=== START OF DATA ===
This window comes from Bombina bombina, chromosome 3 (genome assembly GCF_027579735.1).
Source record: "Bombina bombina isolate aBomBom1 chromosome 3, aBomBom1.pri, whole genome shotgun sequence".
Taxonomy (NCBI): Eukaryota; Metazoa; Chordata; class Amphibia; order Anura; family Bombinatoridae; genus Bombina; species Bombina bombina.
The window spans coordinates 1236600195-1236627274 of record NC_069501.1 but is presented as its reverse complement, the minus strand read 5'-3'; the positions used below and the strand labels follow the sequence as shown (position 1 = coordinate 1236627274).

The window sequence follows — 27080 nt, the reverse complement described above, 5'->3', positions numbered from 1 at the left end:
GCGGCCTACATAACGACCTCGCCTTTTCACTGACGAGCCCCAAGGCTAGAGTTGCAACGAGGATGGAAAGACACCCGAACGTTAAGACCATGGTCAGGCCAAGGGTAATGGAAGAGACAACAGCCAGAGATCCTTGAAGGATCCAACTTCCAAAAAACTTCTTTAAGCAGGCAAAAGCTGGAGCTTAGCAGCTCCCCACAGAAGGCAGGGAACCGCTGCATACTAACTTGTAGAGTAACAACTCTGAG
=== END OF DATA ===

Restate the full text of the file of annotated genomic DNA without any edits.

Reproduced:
This window comes from Bombina bombina, chromosome 3 (genome assembly GCF_027579735.1).
Source record: "Bombina bombina isolate aBomBom1 chromosome 3, aBomBom1.pri, whole genome shotgun sequence".
Taxonomy (NCBI): Eukaryota; Metazoa; Chordata; class Amphibia; order Anura; family Bombinatoridae; genus Bombina; species Bombina bombina.
The window spans coordinates 1236600195-1236627274 of record NC_069501.1 but is presented as its reverse complement, the minus strand read 5'-3'; the positions used below and the strand labels follow the sequence as shown (position 1 = coordinate 1236627274).

The window sequence follows — 27080 nt, the reverse complement described above, 5'->3', positions numbered from 1 at the left end:
GCGGCCTACATAACGACCTCGCCTTTTCACTGACGAGCCCCAAGGCTAGAGTTGCAACGAGGATGGAAAGACACCCGAACGTTAAGACCATGGTCAGGCCAAGGGTAATGGAAGAGACAACAGCCAGAGATCCTTGAAGGATCCAACTTCCAAAAAACTTCTTTAAGCAGGCAAAAGCTGGAGCTTAGCAGCTCCCCACAGAAGGCAGGGAACCGCTGCATACTAACTTGTAGAGTAACAACTCTGAG